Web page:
It’s a tough world out there and without fight, there is no prize. Basta!

    Monika Mundell’s last blog post..Freelance Writing Blog Crawl – Round Two

  3. @ Harry,

    I really liked this, as I continued to read it I actually felt *more* motivated and when I got to the punchline I already knew you were going to say “hard work”. The only people who get rich without this are lottery winners, and we both know how often that happens… (the house always wins, otherwise *they’d* be out of business)

    I have a side note to add to this as well, I guess it also depends on how you measure wealth. It can be a monetary thing, and it can be friends and relationships.

    If you measure it by friends and relationships, then you can become very wealthy online. I’ve learned this over the past little while, by meeting and getting to know all of you.

    (Note, again, that it comes back to “hard work”, as you have to nurture relationships of all sorts.)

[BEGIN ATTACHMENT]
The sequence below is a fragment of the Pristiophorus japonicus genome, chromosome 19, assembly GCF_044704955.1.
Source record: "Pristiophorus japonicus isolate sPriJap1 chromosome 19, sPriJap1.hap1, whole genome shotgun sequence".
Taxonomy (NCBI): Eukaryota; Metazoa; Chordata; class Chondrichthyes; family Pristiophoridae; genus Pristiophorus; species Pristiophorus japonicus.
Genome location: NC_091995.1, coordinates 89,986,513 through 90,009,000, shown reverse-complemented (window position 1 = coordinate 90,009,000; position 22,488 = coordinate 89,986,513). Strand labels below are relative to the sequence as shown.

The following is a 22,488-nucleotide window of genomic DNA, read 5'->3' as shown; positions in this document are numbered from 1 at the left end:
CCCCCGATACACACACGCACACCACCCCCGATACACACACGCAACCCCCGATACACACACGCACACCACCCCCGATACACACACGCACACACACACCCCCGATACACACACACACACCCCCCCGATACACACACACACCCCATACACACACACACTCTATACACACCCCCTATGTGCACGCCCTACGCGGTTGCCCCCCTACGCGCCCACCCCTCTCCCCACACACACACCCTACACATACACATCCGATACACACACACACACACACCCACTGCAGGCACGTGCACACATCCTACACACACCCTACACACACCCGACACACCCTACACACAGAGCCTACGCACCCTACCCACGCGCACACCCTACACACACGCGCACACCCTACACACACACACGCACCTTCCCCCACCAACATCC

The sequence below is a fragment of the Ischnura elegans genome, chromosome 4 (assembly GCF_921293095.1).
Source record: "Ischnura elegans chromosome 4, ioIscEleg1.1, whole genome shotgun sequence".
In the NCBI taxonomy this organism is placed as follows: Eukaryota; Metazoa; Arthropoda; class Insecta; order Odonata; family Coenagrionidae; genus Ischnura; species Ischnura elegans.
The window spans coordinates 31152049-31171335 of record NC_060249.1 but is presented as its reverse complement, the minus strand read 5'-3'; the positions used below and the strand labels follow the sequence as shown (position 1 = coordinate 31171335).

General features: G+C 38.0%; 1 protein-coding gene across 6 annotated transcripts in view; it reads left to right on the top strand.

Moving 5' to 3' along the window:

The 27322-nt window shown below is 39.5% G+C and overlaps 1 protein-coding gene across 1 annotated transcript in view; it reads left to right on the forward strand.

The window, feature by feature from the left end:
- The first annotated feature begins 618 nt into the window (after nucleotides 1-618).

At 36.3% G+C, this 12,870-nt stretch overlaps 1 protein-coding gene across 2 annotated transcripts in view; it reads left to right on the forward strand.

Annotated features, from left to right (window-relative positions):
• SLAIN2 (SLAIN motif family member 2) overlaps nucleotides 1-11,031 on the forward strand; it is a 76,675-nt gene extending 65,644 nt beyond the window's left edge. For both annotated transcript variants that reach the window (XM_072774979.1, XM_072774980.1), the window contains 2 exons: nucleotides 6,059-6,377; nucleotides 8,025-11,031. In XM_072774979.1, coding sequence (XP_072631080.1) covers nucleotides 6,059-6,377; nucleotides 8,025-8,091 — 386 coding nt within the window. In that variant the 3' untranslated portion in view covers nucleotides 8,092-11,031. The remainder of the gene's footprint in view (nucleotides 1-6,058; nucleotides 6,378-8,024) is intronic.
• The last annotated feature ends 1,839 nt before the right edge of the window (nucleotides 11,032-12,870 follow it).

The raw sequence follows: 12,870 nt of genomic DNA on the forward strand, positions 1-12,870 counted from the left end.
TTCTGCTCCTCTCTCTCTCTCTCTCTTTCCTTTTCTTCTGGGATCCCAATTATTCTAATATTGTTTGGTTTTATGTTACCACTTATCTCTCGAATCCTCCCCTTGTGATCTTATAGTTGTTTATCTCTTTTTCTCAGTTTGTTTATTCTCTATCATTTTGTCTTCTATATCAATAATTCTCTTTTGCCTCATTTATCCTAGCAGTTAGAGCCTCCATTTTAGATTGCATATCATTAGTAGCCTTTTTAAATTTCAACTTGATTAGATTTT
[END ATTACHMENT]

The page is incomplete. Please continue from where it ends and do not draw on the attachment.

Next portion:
Now you have me thinking again… thanks for the inspiring words :)

    Brett Legree’s last blog post..subterranean self worth.

  4. “Blogging won’t make you rich. What people fail to realize is that blogging is a way to be noticed. It brings opportunities that will make you rich – or at least able to earn a comfortable living.”

    Great reminder. Amidst all this “make money blogging” and professional blogger hype, we need a dose of serious reality from a serious blogger.

    Good job, Harry.

    Jesse Hines’s last blog post..Choose Your Words Carefully: Your Reputation Depends On It

  5. @ Brett: Well said, wealth can in fact be measured in many ways and like you I have been blessed with friendship wealth online.